Achieving Scale with Energy Efficiency
If interest is high in building energy efficiency in the U.S., why aren’t investments in efficiency growing? Experts from local and federal governments, the private sector, and non-government organizations explored that question at a Roundtable Dialogue in Washington, D.C., convened by the Johnson Controls Institute for Building Efficiency and the Institute for Market Transformation, the U.S. hub of the Global Building Performance Network.
They discussed results from two research studies on opportunities and challenges to wider adoption of energy efficiency and explored issues around financing, government policies and organizational practices. Among the key take-aways:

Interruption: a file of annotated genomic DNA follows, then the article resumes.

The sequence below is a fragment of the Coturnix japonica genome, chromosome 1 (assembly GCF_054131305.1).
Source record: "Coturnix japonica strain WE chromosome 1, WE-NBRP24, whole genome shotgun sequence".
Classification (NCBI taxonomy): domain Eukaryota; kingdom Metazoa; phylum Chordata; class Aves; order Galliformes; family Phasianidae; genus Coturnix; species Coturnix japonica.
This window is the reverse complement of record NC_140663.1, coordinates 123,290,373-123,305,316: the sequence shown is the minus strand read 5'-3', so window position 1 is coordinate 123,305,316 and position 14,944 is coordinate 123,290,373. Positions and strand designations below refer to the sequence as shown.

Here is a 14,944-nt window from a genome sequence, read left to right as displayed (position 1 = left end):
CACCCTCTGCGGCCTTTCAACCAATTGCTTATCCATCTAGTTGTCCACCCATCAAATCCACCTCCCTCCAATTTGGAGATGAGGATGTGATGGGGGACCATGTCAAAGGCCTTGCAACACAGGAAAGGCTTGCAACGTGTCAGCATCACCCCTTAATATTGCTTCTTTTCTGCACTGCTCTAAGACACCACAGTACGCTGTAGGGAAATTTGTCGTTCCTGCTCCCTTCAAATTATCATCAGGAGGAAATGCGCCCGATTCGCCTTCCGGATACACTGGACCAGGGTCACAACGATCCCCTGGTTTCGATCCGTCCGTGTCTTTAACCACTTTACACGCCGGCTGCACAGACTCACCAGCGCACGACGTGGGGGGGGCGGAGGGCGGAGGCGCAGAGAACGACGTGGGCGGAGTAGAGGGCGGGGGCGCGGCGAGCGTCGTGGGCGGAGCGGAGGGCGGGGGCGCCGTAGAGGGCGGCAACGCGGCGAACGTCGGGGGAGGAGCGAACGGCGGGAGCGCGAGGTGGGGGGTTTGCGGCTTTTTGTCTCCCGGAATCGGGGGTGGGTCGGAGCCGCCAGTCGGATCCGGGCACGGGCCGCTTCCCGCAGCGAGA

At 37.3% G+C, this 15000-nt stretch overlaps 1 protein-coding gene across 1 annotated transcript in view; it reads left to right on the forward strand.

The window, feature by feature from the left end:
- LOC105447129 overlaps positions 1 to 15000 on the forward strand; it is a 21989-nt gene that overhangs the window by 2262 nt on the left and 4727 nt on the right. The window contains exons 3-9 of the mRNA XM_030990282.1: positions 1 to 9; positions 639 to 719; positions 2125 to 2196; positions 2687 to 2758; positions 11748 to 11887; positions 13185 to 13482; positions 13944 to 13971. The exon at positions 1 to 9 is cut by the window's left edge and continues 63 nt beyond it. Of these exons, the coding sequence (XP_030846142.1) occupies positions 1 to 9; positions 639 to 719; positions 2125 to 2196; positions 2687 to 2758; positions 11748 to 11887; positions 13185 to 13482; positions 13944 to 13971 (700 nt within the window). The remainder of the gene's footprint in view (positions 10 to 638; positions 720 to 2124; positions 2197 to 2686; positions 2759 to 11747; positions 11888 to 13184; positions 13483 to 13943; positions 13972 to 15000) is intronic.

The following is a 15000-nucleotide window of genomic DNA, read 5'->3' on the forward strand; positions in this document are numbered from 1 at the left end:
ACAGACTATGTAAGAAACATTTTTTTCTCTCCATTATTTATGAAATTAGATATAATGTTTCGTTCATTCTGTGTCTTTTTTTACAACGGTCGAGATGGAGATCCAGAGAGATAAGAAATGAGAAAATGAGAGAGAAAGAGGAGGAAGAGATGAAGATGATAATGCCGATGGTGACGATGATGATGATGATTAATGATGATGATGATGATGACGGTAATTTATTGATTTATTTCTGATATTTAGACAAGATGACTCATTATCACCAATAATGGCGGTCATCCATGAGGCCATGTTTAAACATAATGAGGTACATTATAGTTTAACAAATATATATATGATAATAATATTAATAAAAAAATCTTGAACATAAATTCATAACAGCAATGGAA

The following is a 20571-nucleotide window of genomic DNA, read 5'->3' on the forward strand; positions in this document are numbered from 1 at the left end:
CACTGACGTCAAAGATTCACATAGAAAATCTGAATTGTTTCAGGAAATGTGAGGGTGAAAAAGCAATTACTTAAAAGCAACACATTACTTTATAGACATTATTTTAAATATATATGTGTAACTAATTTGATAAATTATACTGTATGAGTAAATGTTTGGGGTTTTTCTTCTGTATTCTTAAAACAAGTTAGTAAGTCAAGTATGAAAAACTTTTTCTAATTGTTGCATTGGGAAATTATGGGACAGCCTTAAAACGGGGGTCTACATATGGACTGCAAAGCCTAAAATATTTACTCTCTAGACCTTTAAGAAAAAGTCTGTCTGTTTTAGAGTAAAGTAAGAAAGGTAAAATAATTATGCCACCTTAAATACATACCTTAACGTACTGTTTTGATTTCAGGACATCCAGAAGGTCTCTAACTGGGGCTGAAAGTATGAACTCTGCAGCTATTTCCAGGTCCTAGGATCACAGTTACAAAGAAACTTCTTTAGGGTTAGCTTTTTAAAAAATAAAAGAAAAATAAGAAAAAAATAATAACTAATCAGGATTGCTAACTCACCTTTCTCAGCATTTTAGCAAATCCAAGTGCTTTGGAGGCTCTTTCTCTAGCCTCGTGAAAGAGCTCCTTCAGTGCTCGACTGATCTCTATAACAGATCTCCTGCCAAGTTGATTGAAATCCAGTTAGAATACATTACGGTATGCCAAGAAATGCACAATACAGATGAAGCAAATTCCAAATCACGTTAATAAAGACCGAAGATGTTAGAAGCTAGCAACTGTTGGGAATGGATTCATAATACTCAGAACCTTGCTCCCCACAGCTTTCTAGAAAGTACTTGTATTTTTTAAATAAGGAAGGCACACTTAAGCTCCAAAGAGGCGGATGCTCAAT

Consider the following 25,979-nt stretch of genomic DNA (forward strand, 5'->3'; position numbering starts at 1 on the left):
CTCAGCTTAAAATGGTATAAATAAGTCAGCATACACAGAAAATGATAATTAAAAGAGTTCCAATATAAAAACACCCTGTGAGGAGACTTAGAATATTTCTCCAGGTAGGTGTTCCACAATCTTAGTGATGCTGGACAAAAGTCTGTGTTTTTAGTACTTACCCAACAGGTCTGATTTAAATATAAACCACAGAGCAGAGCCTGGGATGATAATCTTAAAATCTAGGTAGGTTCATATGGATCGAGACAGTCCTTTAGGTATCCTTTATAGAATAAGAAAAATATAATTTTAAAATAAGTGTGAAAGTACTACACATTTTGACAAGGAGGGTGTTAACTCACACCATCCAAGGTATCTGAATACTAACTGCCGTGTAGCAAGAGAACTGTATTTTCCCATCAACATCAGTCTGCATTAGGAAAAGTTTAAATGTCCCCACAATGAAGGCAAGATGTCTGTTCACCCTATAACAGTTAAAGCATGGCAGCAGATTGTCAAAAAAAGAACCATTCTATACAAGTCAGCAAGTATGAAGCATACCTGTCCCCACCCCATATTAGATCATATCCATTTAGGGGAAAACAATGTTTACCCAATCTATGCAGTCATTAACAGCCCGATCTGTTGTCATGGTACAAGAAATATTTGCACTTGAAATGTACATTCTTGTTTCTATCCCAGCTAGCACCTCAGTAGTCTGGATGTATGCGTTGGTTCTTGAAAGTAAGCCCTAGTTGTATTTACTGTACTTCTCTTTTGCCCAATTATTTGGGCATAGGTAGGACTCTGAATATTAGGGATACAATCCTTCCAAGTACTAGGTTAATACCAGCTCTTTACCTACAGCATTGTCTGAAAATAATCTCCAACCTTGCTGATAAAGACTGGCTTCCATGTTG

The key challenge is to convince decision-makers to make energy efficiency a priority and create a strategic plan for continuous improvement.
Benchmarking and disclosure laws are important, but they need complementary policies to be effective in driving efficiency.
Stakeholders need to know what data from benchmarking means and how to use it.
Skepticism around co-benefits of efficiency (those beyond cost savings) needs to be dispelled, and the value of those benefits needs to be quantified.
Confusion in the market creates inaction: Messages need to be clear and policies concise and accessible.
Read the Roundtable Dialogue Report in its entirety: Achieving Scale with Energy Efficiency
Figure 1: Funding remains key barrier identified in U.S. market
Bradford H. Dockser